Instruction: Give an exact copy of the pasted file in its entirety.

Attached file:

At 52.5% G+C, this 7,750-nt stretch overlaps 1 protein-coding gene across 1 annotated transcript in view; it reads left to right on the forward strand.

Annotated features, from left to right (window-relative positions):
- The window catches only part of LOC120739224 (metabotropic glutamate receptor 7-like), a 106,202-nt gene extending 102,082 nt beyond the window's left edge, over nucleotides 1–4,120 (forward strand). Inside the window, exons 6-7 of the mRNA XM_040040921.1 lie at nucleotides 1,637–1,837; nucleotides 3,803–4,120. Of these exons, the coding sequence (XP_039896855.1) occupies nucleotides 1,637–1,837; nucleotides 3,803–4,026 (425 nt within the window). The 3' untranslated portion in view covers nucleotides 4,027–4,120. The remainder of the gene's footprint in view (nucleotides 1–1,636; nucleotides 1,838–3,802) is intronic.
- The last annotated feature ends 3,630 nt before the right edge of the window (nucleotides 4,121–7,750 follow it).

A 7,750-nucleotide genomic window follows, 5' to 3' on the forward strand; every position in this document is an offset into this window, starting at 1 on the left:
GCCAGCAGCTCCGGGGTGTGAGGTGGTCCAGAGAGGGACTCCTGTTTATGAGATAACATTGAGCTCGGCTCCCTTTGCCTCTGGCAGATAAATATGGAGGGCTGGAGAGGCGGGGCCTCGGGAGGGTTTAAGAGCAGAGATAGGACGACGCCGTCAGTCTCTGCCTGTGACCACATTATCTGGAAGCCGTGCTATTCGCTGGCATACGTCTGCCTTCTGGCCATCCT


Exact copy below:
At 52.5% G+C, this 7,750-nt stretch overlaps 1 protein-coding gene across 1 annotated transcript in view; it reads left to right on the forward strand.

Annotated features, from left to right (window-relative positions):
- The window catches only part of LOC120739224 (metabotropic glutamate receptor 7-like), a 106,202-nt gene extending 102,082 nt beyond the window's left edge, over nucleotides 1–4,120 (forward strand). Inside the window, exons 6-7 of the mRNA XM_040040921.1 lie at nucleotides 1,637–1,837; nucleotides 3,803–4,120. Of these exons, the coding sequence (XP_039896855.1) occupies nucleotides 1,637–1,837; nucleotides 3,803–4,026 (425 nt within the window). The 3' untranslated portion in view covers nucleotides 4,027–4,120. The remainder of the gene's footprint in view (nucleotides 1–1,636; nucleotides 1,838–3,802) is intronic.
- The last annotated feature ends 3,630 nt before the right edge of the window (nucleotides 4,121–7,750 follow it).

A 7,750-nucleotide genomic window follows, 5' to 3' on the forward strand; every position in this document is an offset into this window, starting at 1 on the left:
GCCAGCAGCTCCGGGGTGTGAGGTGGTCCAGAGAGGGACTCCTGTTTATGAGATAACATTGAGCTCGGCTCCCTTTGCCTCTGGCAGATAAATATGGAGGGCTGGAGAGGCGGGGCCTCGGGAGGGTTTAAGAGCAGAGATAGGACGACGCCGTCAGTCTCTGCCTGTGACCACATTATCTGGAAGCCGTGCTATTCGCTGGCATACGTCTGCCTTCTGGCCATCCT